The ESG framework can be used to build exclusion lists, in order to answer investors’ potential concerns on various ESG- related issues, and improve the profile of an EMD portfolio. Filters can be set up for country selection based on the overall ESG score, or based on different weighting for E, S or G. This will enable portfolios to be managed against SRI or ESG benchmarks (such as the JPM ESG Suite of indexes), or tailored solutions to meet client requirements and preferences.

One such approach could be to exclude countries falling below the 10th percentile on each of the three pillars. The idea is to insulate portfolios from the worst offenders on each ESG dimension, making sure that a country performing particularly badly on any single pillar is still picked up by the filter even if it performs better on the other two pillars. For instance, it ensures that Venezuela is excluded due to significant deficiencies on the governance front, even if it scores above average on the environment pillar.

Besides potentially avoiding outright sovereign defaults, utilising the framework for exclusion strategies, can also help limit exposure to countries where ESG factors are gradually deteriorating, which might eventually lead to underperformance. The trend in Turkey over the past few years has been a good example of how value can be added by an early consideration of ESG factors (see Chart C/).

C/ Output from ESG Framework (selected countries)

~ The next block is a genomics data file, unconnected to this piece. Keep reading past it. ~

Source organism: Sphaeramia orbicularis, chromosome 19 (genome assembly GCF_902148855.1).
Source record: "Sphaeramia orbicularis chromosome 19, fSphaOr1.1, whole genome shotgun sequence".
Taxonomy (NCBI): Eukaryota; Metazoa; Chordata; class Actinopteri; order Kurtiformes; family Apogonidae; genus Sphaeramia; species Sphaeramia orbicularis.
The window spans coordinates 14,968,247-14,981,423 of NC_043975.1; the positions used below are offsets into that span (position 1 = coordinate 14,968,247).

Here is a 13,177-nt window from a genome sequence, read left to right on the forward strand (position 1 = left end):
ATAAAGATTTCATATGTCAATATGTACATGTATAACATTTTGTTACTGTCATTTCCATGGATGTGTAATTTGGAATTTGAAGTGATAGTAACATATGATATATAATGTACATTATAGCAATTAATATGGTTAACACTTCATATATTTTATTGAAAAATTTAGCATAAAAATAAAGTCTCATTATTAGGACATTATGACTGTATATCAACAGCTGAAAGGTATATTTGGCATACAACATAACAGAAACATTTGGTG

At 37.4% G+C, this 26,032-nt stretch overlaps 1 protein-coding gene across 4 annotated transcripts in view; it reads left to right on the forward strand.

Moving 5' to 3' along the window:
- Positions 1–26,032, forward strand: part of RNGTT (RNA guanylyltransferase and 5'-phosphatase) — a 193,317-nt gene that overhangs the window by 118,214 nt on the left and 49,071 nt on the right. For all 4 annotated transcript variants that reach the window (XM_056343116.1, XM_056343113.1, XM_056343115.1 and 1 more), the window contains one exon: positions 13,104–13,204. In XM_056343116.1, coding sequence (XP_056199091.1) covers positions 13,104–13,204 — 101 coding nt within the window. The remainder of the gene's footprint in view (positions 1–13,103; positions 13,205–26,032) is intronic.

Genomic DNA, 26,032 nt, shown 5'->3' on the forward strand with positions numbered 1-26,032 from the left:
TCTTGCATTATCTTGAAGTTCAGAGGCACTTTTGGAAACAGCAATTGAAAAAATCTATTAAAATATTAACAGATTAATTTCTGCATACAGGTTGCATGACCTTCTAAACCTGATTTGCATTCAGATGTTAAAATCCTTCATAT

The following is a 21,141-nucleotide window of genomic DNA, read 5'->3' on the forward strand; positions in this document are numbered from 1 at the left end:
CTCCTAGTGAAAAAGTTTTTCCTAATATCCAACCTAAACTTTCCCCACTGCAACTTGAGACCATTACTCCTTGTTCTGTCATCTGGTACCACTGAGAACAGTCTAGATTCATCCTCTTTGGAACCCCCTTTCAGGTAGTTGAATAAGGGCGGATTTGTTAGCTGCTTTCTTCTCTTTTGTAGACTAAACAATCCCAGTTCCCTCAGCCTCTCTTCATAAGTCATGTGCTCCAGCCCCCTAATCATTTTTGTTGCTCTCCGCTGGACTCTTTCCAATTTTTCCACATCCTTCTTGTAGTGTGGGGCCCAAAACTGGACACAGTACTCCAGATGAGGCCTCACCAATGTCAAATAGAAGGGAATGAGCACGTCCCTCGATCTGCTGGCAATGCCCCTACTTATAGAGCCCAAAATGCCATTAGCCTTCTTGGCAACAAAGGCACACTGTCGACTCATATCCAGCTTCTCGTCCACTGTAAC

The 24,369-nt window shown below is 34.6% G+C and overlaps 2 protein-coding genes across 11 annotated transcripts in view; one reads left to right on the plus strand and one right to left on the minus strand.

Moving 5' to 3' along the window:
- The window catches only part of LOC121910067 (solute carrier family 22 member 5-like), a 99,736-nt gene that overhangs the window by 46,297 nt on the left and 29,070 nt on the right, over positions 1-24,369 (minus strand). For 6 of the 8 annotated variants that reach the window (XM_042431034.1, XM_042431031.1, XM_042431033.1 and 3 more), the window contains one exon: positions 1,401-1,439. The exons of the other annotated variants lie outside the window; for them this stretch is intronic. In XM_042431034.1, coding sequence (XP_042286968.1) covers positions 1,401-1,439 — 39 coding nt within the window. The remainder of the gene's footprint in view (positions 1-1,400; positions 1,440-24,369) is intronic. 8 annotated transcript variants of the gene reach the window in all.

Output from ESG Framework (selected countries) style=

Source: Allianz Global Investors, Data as of November 2019

Case study – Turkey

In 2018, Turkey was buffeted by a severe shock as tighter global liquidity conditions and rising geopolitical tensions with the US combined with a build-up of economic vulnerabilities (high inflation, large external imbalances, FX mismatches and rapid increase in corporate debt leverage) to trigger a currency crisis. However, the deterioration in Turkey’s social and governance factors was already evident for a number of years, which eventually made the country significantly less well equipped to deal with the economic crisis.

Social tensions came to the forefront in 2013, when the government cracked down violently on protesters against an urban development plan. Protests were also fuelled by concerns over freedom of the press and limits on social media activity. Social divisions intensified after the ceasefire with Kurdish rebel groups fell apart in 2015 and the insurgency erupted again. Kurdish members of Parliament have been arrested and the Turkish military became involved in the border region in Syria to contain the advance of Kurdish fighters there.

Over the last few years, President Recep Tayyip Erdogan (RTE) worked to concentrate power at the expense of independent institutions. His constant attacks against the central bank kept it from implementing an adequate monetary policy. Independent media have all been taken over by the state and many journalists have been jailed. Following accusations of corruption against his government, and his family entourage, RTE cracked down on members of the Gulen organisation in the judiciary, military and education systems. The rise in fragmentation erupted with an attempted military coup in July 2016. While the failed coup was testament to Turkey’s social divisions, the backlash proved to have a more lasting effect. RTE purged thousands of suspected Gulen followers from official institutions, and moved to consolidate power the following year, by transitioning to an executive presidency system which greatly weakened the powers of Parliament.